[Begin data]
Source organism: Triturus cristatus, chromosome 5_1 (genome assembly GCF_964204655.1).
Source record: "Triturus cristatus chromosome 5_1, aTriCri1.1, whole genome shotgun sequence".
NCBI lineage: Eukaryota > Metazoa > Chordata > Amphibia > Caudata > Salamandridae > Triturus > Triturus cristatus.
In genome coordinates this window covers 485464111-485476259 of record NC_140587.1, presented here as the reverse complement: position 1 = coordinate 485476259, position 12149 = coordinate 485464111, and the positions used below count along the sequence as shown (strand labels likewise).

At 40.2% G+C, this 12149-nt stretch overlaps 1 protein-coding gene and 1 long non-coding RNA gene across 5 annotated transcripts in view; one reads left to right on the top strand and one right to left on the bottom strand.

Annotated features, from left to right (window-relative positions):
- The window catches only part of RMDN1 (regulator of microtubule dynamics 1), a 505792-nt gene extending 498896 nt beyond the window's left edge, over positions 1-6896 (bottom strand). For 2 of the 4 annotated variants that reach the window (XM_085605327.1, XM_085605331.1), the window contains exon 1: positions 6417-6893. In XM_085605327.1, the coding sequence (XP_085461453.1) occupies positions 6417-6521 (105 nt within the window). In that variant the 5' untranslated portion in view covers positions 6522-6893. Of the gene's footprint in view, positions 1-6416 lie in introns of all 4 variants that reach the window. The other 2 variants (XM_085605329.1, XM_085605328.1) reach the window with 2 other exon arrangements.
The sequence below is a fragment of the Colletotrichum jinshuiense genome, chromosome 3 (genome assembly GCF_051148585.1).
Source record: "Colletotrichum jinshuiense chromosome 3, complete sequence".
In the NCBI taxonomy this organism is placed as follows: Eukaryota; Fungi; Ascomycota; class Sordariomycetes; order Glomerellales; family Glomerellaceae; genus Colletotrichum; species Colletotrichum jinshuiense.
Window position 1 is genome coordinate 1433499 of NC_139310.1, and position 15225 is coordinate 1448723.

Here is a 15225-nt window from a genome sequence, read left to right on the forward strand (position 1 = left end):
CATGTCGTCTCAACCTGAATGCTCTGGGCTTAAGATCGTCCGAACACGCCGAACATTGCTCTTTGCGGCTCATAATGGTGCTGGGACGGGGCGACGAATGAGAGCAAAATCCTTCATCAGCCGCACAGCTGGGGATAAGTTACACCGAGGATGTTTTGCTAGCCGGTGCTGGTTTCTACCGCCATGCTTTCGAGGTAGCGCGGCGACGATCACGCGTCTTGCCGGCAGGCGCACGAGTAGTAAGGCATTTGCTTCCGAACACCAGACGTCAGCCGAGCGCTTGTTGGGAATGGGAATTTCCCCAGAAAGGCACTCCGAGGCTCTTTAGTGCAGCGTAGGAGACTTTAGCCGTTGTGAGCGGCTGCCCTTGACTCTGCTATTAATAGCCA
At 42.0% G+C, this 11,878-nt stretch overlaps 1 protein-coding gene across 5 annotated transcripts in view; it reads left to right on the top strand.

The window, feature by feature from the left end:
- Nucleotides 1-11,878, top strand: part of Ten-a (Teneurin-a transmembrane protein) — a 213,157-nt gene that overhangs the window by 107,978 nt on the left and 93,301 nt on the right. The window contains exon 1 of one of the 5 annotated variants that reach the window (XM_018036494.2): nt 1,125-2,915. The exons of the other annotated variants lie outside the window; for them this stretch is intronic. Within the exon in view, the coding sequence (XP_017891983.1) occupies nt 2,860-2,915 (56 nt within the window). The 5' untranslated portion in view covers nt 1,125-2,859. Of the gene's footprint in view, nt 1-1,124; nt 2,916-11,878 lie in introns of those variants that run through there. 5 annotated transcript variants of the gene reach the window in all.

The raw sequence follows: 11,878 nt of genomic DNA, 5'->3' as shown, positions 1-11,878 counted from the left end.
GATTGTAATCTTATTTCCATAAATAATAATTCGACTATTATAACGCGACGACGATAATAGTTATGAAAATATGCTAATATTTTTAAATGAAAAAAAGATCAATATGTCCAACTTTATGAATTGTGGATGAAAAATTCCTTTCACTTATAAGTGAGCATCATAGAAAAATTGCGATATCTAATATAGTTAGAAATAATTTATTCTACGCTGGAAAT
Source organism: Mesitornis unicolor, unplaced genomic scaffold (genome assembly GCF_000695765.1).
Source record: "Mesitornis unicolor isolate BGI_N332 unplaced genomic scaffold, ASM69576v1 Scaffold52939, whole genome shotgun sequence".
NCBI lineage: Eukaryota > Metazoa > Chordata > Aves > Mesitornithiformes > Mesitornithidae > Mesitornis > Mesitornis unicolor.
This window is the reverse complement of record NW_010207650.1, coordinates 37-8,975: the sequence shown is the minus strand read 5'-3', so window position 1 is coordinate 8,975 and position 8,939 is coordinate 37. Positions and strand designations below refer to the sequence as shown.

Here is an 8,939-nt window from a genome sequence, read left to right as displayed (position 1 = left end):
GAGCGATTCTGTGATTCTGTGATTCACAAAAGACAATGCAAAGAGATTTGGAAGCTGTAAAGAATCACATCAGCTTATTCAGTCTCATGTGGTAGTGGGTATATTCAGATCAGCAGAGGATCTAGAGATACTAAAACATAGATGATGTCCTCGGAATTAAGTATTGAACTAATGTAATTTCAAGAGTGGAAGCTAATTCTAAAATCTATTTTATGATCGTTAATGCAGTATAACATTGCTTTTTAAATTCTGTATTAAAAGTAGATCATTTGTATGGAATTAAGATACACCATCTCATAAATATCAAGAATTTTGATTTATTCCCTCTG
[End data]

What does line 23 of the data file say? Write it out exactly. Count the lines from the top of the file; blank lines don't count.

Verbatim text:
Here is an 8,939-nt window from a genome sequence, read left to right as displayed (position 1 = left end):